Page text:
[whatwg] alt="" and the <meta name=generator> exception

Michael[tm] Smith mike at w3.org
Tue Aug 7 09:43:23 PDT 2012

Henri Sivonen <hsivonen at iki.fi>, 2012-08-05 16:01 +0300:

> On Sat, Aug 4, 2012 at 9:08 AM, Michael[tm] Smith <mike at w3.org> wrote:
> > Agreed. I support making having some kind of "trial period" like what you
> > describe, or a year or two or 18 months. If we do that I would prefer that
> > the spec include some kind of note/warning making it clear that the
> > attribute is experimental and may be dropped or changed significantly
> > within the next two years based on analysis we get back during that time.
> There's a non-trivial set of validator users who get very upset if the
> validator says that the document that previously produced no
> validation errors now produces validation errors--even if the new
> errors result from a bug fix.

So are you saying that we should never remove anything once it's been added
to the spec? Or that we should never add anything to the spec without being
certain that it's the right solution and we're going to keep it?

There's clearly also a non-trivial set of users who get very upset when
features are removed from the spec. Witness the <time> debacle.

I don't think we have sufficient evidence to suggest that adding this
attribute is absolutely the right way to solve the problem you've outlined.
As Chaals has noted elsewhere, the problem you've described is a
social-engineering problem, and I'm not sure a markup-based solution is
actually going to fix that problem. But I think it's worth trying at least
-- as long as we retain the option to drop it if we don't end up with data
to show that it's actually ended up having the effect we hoped for.

> In my experience, handing out badges makes people more upset if the
> criteria behind the badge changes, but even without badges, it seems to
> me that the sentiment is there.
> Therefore, if you tell people that if they use a particular syntax
> their document might become invalid in the future, chances are that
> they will steer clear of the syntax when an easier alternative is
> available--just writing alt="".

So to avoid that, the alternative is to not state clearly and honestly up
front that we're adding it experimentally? And instead a year or two from
now when we look back at this and maybe find out the experiment has not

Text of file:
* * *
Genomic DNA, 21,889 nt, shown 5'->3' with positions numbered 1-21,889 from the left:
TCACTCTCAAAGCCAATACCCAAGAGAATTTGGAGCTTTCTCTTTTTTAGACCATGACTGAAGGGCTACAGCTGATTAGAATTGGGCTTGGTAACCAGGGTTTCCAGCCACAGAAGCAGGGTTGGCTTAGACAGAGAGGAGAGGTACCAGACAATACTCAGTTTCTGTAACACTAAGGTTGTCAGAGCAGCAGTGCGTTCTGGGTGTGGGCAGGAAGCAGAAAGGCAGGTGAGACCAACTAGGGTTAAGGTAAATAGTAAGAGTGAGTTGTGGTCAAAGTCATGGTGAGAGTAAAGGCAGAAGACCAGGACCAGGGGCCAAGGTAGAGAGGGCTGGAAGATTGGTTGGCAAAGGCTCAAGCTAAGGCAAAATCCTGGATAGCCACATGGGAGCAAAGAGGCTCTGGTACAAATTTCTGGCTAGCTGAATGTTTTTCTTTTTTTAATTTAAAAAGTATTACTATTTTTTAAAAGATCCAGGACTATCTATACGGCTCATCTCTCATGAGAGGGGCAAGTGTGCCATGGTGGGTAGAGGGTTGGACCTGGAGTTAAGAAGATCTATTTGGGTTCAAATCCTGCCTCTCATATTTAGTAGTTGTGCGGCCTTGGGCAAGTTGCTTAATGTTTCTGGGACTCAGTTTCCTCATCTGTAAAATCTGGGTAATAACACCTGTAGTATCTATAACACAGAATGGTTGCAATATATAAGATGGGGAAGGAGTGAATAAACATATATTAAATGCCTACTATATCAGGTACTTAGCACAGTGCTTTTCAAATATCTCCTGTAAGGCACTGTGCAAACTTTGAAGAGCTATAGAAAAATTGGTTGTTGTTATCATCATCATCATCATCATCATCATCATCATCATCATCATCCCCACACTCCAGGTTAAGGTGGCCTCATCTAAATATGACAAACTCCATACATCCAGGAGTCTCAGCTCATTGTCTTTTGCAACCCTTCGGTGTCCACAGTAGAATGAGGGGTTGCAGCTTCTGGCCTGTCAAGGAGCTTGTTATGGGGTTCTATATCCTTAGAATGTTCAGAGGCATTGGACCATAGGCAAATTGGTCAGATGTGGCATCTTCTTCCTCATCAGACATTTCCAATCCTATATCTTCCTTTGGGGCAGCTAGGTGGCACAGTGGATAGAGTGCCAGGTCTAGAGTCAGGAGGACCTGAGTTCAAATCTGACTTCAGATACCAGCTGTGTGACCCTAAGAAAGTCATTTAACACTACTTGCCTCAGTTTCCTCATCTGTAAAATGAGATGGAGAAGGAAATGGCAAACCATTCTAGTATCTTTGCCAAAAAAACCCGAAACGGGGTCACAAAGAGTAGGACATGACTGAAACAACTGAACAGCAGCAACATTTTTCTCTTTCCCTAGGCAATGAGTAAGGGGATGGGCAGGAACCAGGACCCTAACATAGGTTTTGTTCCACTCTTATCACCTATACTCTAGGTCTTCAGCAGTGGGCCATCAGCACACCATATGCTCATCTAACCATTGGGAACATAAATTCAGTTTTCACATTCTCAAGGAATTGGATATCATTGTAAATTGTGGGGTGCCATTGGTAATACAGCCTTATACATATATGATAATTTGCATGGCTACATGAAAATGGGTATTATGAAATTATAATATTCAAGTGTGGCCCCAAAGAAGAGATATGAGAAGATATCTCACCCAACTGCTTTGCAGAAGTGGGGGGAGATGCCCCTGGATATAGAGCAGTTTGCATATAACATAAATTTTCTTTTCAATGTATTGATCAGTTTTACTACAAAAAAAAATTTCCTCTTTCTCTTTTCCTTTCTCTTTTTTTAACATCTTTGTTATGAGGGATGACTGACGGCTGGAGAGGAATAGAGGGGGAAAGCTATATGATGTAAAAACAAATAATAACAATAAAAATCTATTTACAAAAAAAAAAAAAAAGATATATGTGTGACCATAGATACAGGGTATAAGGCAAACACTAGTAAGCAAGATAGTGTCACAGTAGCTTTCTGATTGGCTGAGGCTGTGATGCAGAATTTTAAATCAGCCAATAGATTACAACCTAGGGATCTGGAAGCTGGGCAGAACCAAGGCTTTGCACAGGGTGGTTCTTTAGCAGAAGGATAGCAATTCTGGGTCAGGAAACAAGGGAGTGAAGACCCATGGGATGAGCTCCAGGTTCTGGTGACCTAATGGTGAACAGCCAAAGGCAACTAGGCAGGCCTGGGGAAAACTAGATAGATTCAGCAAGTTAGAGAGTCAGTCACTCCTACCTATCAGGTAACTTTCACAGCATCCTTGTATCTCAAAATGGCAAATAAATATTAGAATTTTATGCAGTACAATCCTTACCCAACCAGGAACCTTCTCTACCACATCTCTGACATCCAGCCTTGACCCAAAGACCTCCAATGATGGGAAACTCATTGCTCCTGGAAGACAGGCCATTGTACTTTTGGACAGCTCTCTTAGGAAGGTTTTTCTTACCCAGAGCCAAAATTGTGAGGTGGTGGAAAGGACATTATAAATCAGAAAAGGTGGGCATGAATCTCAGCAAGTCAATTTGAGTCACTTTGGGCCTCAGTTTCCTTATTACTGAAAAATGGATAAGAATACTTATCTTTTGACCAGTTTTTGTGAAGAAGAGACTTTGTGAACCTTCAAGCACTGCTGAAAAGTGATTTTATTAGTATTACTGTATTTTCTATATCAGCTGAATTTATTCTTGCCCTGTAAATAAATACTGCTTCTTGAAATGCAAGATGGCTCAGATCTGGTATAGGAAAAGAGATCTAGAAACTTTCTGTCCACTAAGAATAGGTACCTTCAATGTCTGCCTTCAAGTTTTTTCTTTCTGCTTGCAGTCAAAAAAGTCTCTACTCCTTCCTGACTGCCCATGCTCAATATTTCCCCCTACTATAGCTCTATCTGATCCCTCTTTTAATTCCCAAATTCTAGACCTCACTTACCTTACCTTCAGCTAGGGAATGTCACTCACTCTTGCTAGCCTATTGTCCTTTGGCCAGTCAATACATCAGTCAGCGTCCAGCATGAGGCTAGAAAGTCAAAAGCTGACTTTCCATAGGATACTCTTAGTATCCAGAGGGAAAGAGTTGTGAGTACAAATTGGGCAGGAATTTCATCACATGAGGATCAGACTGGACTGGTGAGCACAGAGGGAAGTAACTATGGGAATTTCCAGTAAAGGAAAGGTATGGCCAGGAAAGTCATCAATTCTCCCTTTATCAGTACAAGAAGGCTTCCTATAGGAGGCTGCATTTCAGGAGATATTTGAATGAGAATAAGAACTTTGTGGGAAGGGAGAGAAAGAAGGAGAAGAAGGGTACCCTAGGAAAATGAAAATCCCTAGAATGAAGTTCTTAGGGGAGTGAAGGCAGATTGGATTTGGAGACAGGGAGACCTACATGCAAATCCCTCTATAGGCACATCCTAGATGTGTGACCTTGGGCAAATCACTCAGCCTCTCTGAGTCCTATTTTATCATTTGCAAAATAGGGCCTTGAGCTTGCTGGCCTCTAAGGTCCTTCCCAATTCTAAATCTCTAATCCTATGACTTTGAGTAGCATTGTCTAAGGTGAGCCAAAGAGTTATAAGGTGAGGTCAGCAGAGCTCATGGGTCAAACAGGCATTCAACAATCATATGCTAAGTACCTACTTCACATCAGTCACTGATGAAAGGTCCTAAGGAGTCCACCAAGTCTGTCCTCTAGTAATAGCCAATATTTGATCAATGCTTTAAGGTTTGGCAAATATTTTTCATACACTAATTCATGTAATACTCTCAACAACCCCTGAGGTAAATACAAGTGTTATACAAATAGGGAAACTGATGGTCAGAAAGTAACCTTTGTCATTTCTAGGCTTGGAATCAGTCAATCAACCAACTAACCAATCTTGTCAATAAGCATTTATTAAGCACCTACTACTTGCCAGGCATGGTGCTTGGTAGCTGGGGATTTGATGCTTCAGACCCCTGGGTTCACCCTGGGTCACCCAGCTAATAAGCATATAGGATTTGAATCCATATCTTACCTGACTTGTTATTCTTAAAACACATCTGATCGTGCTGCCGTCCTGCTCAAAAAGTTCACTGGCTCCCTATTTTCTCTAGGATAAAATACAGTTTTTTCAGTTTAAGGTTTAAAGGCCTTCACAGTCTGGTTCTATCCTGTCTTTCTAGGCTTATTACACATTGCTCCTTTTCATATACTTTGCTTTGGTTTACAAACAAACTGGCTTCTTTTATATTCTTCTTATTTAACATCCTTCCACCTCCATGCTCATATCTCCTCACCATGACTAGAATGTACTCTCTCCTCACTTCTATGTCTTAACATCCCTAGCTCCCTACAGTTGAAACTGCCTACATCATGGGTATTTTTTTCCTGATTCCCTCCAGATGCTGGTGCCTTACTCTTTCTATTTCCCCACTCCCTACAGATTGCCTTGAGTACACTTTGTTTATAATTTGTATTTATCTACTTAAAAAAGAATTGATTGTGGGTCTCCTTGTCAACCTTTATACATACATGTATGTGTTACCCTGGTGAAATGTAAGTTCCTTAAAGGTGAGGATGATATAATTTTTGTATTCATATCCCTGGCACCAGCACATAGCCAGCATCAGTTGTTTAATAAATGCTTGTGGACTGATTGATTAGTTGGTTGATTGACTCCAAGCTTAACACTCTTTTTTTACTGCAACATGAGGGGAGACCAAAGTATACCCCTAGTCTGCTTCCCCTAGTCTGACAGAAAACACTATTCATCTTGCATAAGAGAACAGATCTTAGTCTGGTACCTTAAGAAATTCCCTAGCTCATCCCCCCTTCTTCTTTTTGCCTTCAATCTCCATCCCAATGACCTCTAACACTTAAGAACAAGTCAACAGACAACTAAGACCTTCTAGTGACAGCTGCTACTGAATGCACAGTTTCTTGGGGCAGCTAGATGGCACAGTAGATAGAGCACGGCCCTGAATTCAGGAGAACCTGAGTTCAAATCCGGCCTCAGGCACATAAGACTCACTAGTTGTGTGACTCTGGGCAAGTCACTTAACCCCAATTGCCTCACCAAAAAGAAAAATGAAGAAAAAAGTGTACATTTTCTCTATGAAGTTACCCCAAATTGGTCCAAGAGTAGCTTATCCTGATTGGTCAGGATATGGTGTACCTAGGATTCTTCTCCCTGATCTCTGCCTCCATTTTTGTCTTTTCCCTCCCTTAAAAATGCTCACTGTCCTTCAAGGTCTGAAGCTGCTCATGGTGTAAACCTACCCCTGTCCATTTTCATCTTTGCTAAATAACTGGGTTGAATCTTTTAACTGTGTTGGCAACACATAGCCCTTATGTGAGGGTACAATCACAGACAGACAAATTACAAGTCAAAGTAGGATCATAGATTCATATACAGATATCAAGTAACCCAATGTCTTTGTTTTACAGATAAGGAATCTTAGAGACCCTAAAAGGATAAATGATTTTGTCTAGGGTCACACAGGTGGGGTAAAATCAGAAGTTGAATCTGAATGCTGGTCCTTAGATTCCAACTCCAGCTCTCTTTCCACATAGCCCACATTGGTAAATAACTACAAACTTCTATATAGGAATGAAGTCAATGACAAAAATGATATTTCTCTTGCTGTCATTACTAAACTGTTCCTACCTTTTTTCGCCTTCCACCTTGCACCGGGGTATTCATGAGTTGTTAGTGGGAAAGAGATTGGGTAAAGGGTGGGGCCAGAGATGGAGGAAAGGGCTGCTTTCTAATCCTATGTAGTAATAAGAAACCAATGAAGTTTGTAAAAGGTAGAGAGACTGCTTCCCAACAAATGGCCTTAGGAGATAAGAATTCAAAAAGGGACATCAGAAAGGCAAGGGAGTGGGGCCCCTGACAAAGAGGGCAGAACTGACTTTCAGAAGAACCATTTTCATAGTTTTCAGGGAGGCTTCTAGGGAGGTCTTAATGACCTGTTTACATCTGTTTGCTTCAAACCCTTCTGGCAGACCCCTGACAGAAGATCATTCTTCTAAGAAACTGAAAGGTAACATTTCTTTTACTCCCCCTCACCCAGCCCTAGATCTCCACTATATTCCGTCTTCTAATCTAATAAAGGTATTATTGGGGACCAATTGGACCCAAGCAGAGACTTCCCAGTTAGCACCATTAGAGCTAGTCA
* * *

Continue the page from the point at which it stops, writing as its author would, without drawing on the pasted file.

worked out the way we hoped, we drop the attribute anyway -- without ever
having been clear about that fact that is was experimental to begin with?

> So adding a warning that the syntax is experimental is an almost certain
> way to affect the outcome of the experiment.

Yeah, sure. But I don't see much way around that, if it is actually an

> On the other hand, not warning people and then changing what's valid is
> likely to make people unhappy.
> It seems to me that running an experiment like this will either result
> in a failed experiment, unhappy people or both.

So what alternative do you suggest? We add the attribute with the agreement
that we're never going to drop it, no matter what? Even if we later learn
that it's not having the effect that we hoped for?

> If an experiment on this topic was to be run, what would you measure
> how would you interpret the measurements?

First off, very simply: Are any generator tools actually generating this
attribute at all? If a year or two from now, no generators are actually
generating it, then there would be no point in keeping it in the spec.

Beyond that, we can measure if it's actually being used in a way that
conforms to the spec, instead of being abused. For example, we might find
that there are tools that are generating the attribute but that shouldn't
be. Or we might find that users are manually adding it do their images just
to shut up the validator.


Michael[tm] Smith http://people.w3.org/mike

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